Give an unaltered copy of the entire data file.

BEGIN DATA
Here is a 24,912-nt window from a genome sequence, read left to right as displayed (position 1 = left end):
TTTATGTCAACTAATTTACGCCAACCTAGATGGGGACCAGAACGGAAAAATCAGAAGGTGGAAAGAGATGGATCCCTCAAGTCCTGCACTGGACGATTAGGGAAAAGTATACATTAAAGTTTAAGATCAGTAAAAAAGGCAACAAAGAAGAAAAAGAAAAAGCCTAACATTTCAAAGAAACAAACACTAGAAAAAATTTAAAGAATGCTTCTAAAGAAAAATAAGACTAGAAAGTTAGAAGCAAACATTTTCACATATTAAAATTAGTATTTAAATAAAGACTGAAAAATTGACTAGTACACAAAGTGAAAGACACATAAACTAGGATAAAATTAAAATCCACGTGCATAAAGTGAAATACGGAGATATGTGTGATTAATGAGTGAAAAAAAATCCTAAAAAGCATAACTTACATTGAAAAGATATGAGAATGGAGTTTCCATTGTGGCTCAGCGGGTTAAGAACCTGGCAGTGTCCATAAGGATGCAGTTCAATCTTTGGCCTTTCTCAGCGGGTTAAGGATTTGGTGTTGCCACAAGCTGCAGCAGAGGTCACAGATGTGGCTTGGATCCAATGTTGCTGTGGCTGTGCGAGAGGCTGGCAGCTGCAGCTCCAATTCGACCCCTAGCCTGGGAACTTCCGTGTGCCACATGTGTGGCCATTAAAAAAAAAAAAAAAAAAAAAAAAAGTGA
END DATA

Here is a 24,912-nt window from a genome sequence, read left to right as displayed (position 1 = left end):
TTTATGTCAACTAATTTACGCCAACCTAGATGGGGACCAGAACGGAAAAATCAGAAGGTGGAAAGAGATGGATCCCTCAAGTCCTGCACTGGACGATTAGGGAAAAGTATACATTAAAGTTTAAGATCAGTAAAAAAGGCAACAAAGAAGAAAAAGAAAAAGCCTAACATTTCAAAGAAACAAACACTAGAAAAAATTTAAAGAATGCTTCTAAAGAAAAATAAGACTAGAAAGTTAGAAGCAAACATTTTCACATATTAAAATTAGTATTTAAATAAAGACTGAAAAATTGACTAGTACACAAAGTGAAAGACACATAAACTAGGATAAAATTAAAATCCACGTGCATAAAGTGAAATACGGAGATATGTGTGATTAATGAGTGAAAAAAAATCCTAAAAAGCATAACTTACATTGAAAAGATATGAGAATGGAGTTTCCATTGTGGCTCAGCGGGTTAAGAACCTGGCAGTGTCCATAAGGATGCAGTTCAATCTTTGGCCTTTCTCAGCGGGTTAAGGATTTGGTGTTGCCACAAGCTGCAGCAGAGGTCACAGATGTGGCTTGGATCCAATGTTGCTGTGGCTGTGCGAGAGGCTGGCAGCTGCAGCTCCAATTCGACCCCTAGCCTGGGAACTTCCGTGTGCCACATGTGTGGCCATTAAAAAAAAAAAAAAAAAAAAAAAAAGTGA